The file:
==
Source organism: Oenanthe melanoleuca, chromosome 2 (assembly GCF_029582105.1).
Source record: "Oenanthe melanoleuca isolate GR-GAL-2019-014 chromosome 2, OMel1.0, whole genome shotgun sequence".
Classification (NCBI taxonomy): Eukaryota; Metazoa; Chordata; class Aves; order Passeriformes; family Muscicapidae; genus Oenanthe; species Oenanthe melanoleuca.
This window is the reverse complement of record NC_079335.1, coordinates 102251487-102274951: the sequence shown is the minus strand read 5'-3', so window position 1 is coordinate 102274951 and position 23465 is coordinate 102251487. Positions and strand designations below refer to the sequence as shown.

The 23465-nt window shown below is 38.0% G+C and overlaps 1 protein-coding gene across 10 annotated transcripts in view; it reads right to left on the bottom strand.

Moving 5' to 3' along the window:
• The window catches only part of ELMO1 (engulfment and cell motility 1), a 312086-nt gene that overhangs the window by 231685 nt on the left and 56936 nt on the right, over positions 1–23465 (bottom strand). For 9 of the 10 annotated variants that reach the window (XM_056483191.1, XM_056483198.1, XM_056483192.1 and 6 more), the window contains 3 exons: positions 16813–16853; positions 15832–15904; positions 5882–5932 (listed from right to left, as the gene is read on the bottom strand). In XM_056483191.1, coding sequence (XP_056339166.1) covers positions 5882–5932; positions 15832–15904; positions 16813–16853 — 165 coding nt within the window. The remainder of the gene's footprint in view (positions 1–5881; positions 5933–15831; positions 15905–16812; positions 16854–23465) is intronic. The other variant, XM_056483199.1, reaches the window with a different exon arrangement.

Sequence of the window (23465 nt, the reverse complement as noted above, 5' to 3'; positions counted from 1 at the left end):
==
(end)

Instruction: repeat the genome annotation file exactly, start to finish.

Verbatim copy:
Source organism: Oenanthe melanoleuca, chromosome 2 (assembly GCF_029582105.1).
Source record: "Oenanthe melanoleuca isolate GR-GAL-2019-014 chromosome 2, OMel1.0, whole genome shotgun sequence".
Classification (NCBI taxonomy): Eukaryota; Metazoa; Chordata; class Aves; order Passeriformes; family Muscicapidae; genus Oenanthe; species Oenanthe melanoleuca.
This window is the reverse complement of record NC_079335.1, coordinates 102251487-102274951: the sequence shown is the minus strand read 5'-3', so window position 1 is coordinate 102274951 and position 23465 is coordinate 102251487. Positions and strand designations below refer to the sequence as shown.

The 23465-nt window shown below is 38.0% G+C and overlaps 1 protein-coding gene across 10 annotated transcripts in view; it reads right to left on the bottom strand.

Moving 5' to 3' along the window:
• The window catches only part of ELMO1 (engulfment and cell motility 1), a 312086-nt gene that overhangs the window by 231685 nt on the left and 56936 nt on the right, over positions 1–23465 (bottom strand). For 9 of the 10 annotated variants that reach the window (XM_056483191.1, XM_056483198.1, XM_056483192.1 and 6 more), the window contains 3 exons: positions 16813–16853; positions 15832–15904; positions 5882–5932 (listed from right to left, as the gene is read on the bottom strand). In XM_056483191.1, coding sequence (XP_056339166.1) covers positions 5882–5932; positions 15832–15904; positions 16813–16853 — 165 coding nt within the window. The remainder of the gene's footprint in view (positions 1–5881; positions 5933–15831; positions 15905–16812; positions 16854–23465) is intronic. The other variant, XM_056483199.1, reaches the window with a different exon arrangement.

Sequence of the window (23465 nt, the reverse complement as noted above, 5' to 3'; positions counted from 1 at the left end):